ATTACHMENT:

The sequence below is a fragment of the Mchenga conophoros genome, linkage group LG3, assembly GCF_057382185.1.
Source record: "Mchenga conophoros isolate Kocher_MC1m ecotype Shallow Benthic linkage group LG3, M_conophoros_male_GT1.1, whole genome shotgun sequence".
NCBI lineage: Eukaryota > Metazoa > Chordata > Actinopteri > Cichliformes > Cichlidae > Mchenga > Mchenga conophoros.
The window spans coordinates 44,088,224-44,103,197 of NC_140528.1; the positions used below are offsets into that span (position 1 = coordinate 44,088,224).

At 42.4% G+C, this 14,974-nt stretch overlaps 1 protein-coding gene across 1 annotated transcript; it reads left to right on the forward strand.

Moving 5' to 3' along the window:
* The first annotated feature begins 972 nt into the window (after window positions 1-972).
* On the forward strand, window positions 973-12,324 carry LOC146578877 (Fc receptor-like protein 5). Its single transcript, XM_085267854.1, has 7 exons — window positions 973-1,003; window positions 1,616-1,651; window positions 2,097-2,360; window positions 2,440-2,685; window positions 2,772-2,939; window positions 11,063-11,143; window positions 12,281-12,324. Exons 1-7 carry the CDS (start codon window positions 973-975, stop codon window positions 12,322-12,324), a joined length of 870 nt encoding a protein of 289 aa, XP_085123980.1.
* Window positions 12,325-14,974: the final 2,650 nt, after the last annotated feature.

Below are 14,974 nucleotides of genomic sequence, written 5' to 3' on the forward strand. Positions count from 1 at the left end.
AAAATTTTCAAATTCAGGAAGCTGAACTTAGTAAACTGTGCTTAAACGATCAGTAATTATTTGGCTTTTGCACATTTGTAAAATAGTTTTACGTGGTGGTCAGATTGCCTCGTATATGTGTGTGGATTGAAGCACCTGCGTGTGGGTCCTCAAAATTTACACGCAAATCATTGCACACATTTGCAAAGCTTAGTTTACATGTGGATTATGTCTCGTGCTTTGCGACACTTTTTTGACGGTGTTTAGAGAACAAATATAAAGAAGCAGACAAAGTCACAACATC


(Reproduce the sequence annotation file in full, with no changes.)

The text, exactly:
The sequence below is a fragment of the Mchenga conophoros genome, linkage group LG3, assembly GCF_057382185.1.
Source record: "Mchenga conophoros isolate Kocher_MC1m ecotype Shallow Benthic linkage group LG3, M_conophoros_male_GT1.1, whole genome shotgun sequence".
NCBI lineage: Eukaryota > Metazoa > Chordata > Actinopteri > Cichliformes > Cichlidae > Mchenga > Mchenga conophoros.
The window spans coordinates 44,088,224-44,103,197 of NC_140528.1; the positions used below are offsets into that span (position 1 = coordinate 44,088,224).

At 42.4% G+C, this 14,974-nt stretch overlaps 1 protein-coding gene across 1 annotated transcript; it reads left to right on the forward strand.

Moving 5' to 3' along the window:
* The first annotated feature begins 972 nt into the window (after window positions 1-972).
* On the forward strand, window positions 973-12,324 carry LOC146578877 (Fc receptor-like protein 5). Its single transcript, XM_085267854.1, has 7 exons — window positions 973-1,003; window positions 1,616-1,651; window positions 2,097-2,360; window positions 2,440-2,685; window positions 2,772-2,939; window positions 11,063-11,143; window positions 12,281-12,324. Exons 1-7 carry the CDS (start codon window positions 973-975, stop codon window positions 12,322-12,324), a joined length of 870 nt encoding a protein of 289 aa, XP_085123980.1.
* Window positions 12,325-14,974: the final 2,650 nt, after the last annotated feature.

Below are 14,974 nucleotides of genomic sequence, written 5' to 3' on the forward strand. Positions count from 1 at the left end.
AAAATTTTCAAATTCAGGAAGCTGAACTTAGTAAACTGTGCTTAAACGATCAGTAATTATTTGGCTTTTGCACATTTGTAAAATAGTTTTACGTGGTGGTCAGATTGCCTCGTATATGTGTGTGGATTGAAGCACCTGCGTGTGGGTCCTCAAAATTTACACGCAAATCATTGCACACATTTGCAAAGCTTAGTTTACATGTGGATTATGTCTCGTGCTTTGCGACACTTTTTTGACGGTGTTTAGAGAACAAATATAAAGAAGCAGACAAAGTCACAACATC